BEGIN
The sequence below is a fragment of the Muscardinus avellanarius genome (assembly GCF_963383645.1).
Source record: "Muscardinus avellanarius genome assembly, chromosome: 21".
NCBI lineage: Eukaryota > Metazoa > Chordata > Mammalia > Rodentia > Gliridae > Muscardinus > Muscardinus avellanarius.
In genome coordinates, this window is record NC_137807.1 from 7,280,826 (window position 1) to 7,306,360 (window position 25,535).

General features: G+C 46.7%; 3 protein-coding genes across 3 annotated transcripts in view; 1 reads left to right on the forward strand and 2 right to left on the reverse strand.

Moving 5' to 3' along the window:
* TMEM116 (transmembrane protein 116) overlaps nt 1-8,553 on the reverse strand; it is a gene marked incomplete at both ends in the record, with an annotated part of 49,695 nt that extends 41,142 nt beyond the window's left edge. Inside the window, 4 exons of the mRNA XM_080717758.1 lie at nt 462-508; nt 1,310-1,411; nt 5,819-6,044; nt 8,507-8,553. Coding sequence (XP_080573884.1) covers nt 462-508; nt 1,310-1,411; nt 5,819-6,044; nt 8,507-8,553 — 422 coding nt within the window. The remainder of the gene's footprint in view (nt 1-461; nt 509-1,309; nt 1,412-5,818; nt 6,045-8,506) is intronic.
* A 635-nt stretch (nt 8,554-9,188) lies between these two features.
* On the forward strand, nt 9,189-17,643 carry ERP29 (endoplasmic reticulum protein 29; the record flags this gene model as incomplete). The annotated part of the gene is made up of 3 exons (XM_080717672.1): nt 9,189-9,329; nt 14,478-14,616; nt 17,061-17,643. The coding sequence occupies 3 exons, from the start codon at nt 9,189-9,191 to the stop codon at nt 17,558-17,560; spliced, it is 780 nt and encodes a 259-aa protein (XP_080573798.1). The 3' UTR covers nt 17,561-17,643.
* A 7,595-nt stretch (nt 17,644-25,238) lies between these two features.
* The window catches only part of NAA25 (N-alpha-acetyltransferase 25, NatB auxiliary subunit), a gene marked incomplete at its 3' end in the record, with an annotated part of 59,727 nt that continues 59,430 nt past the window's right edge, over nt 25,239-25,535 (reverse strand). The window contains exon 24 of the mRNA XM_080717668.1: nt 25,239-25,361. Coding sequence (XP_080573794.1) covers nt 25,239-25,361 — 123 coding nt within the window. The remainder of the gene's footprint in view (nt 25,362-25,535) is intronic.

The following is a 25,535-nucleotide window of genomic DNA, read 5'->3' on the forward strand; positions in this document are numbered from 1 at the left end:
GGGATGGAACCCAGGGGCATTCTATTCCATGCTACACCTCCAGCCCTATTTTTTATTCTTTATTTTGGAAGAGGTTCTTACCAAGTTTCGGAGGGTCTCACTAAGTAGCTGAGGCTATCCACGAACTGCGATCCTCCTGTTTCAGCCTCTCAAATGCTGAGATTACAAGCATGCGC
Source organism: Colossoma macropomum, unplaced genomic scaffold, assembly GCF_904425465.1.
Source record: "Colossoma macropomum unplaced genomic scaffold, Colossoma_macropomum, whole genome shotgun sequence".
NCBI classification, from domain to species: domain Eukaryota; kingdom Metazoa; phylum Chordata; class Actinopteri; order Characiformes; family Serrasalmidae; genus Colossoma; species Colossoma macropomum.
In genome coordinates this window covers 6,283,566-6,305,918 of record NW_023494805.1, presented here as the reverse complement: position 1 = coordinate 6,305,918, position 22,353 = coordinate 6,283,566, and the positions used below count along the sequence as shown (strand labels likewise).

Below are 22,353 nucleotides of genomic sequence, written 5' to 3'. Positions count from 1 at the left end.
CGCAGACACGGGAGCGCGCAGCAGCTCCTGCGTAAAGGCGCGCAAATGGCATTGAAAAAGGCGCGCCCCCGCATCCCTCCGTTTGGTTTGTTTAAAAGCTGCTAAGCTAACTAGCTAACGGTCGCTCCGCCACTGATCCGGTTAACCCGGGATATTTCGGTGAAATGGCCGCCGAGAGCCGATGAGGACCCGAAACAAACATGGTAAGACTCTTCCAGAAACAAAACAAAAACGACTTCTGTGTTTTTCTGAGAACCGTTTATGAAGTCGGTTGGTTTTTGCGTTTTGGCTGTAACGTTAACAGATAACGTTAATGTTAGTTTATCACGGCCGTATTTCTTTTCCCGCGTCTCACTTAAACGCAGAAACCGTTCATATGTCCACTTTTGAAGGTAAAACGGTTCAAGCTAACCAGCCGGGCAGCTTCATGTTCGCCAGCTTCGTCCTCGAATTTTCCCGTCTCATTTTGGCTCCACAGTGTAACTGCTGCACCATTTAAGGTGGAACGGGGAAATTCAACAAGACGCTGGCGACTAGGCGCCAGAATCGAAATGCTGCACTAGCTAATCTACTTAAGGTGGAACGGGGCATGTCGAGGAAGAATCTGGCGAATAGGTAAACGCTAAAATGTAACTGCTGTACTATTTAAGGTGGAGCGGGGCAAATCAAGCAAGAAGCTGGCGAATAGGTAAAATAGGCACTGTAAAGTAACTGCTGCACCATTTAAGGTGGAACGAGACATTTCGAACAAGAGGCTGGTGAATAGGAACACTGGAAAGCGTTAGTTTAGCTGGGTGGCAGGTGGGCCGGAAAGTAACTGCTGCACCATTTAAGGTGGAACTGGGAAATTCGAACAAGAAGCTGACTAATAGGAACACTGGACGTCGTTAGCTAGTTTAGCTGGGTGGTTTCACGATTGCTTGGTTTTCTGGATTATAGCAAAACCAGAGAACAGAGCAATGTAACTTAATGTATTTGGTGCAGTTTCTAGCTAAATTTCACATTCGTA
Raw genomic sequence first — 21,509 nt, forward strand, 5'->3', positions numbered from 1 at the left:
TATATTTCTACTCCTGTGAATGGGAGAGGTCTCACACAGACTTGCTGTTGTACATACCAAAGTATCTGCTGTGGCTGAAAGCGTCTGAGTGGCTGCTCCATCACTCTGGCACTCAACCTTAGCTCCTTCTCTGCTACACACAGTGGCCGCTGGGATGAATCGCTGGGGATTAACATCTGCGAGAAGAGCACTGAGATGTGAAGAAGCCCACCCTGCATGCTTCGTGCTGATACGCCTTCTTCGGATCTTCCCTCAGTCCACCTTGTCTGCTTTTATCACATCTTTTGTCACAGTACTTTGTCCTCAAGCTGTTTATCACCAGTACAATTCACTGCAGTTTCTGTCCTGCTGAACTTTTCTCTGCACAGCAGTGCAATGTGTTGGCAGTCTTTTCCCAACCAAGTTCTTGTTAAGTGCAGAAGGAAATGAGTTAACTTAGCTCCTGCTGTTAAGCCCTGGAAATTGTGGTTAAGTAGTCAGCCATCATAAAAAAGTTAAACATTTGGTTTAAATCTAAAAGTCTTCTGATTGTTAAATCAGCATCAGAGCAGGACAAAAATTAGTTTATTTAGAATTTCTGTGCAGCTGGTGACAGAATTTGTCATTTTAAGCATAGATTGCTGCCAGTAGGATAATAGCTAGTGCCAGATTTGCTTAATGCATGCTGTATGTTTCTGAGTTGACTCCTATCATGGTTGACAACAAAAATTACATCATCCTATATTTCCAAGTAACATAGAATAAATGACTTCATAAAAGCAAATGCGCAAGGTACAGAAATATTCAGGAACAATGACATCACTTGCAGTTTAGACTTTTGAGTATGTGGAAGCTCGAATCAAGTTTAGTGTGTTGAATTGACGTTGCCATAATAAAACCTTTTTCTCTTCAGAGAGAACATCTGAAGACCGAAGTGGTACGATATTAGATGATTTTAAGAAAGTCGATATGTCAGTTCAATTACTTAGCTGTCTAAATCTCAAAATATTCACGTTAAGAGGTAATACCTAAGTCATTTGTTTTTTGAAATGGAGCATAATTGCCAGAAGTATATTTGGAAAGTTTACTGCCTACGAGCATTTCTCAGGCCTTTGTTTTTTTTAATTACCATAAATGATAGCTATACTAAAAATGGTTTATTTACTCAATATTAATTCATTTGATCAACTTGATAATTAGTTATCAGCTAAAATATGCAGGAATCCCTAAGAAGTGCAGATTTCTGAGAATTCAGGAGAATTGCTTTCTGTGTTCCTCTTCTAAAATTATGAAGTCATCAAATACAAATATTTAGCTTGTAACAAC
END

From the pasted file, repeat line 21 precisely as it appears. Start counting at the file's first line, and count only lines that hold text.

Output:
TATATTTCTACTCCTGTGAATGGGAGAGGTCTCACACAGACTTGCTGTTGTACATACCAAAGTATCTGCTGTGGCTGAAAGCGTCTGAGTGGCTGCTCCATCACTCTGGCACTCAACCTTAGCTCCTTCTCTGCTACACACAGTGGCCGCTGGGATGAATCGCTGGGGATTAACATCTGCGAGAAGAGCACTGAGATGTGAAGAAGCCCACCCTGCATGCTTCGTGCTGATACGCCTTCTTCGGATCTTCCCTCAGTCCACCTTGTCTGCTTTTATCACATCTTTTGTCACAGTACTTTGTCCTCAAGCTGTTTATCACCAGTACAATTCACTGCAGTTTCTGTCCTGCTGAACTTTTCTCTGCACAGCAGTGCAATGTGTTGGCAGTCTTTTCCCAACCAAGTTCTTGTTAAGTGCAGAAGGAAATGAGTTAACTTAGCTCCTGCTGTTAAGCCCTGGAAATTGTGGTTAAGTAGTCAGCCATCATAAAAAAGTTAAACATTTGGTTTAAATCTAAAAGTCTTCTGATTGTTAAATCAGCATCAGAGCAGGACAAAAATTAGTTTATTTAGAATTTCTGTGCAGCTGGTGACAGAATTTGTCATTTTAAGCATAGATTGCTGCCAGTAGGATAATAGCTAGTGCCAGATTTGCTTAATGCATGCTGTATGTTTCTGAGTTGACTCCTATCATGGTTGACAACAAAAATTACATCATCCTATATTTCCAAGTAACATAGAATAAATGACTTCATAAAAGCAAATGCGCAAGGTACAGAAATATTCAGGAACAATGACATCACTTGCAGTTTAGACTTTTGAGTATGTGGAAGCTCGAATCAAGTTTAGTGTGTTGAATTGACGTTGCCATAATAAAACCTTTTTCTCTTCAGAGAGAACATCTGAAGACCGAAGTGGTACGATATTAGATGATTTTAAGAAAGTCGATATGTCAGTTCAATTACTTAGCTGTCTAAATCTCAAAATATTCACGTTAAGAGGTAATACCTAAGTCATTTGTTTTTTGAAATGGAGCATAATTGCCAGAAGTATATTTGGAAAGTTTACTGCCTACGAGCATTTCTCAGGCCTTTGTTTTTTTTAATTACCATAAATGATAGCTATACTAAAAATGGTTTATTTACTCAATATTAATTCATTTGATCAACTTGATAATTAGTTATCAGCTAAAATATGCAGGAATCCCTAAGAAGTGCAGATTTCTGAGAATTCAGGAGAATTGCTTTCTGTGTTCCTCTTCTAAAATTATGAAGTCATCAAATACAAATATTTAGCTTGTAACAAC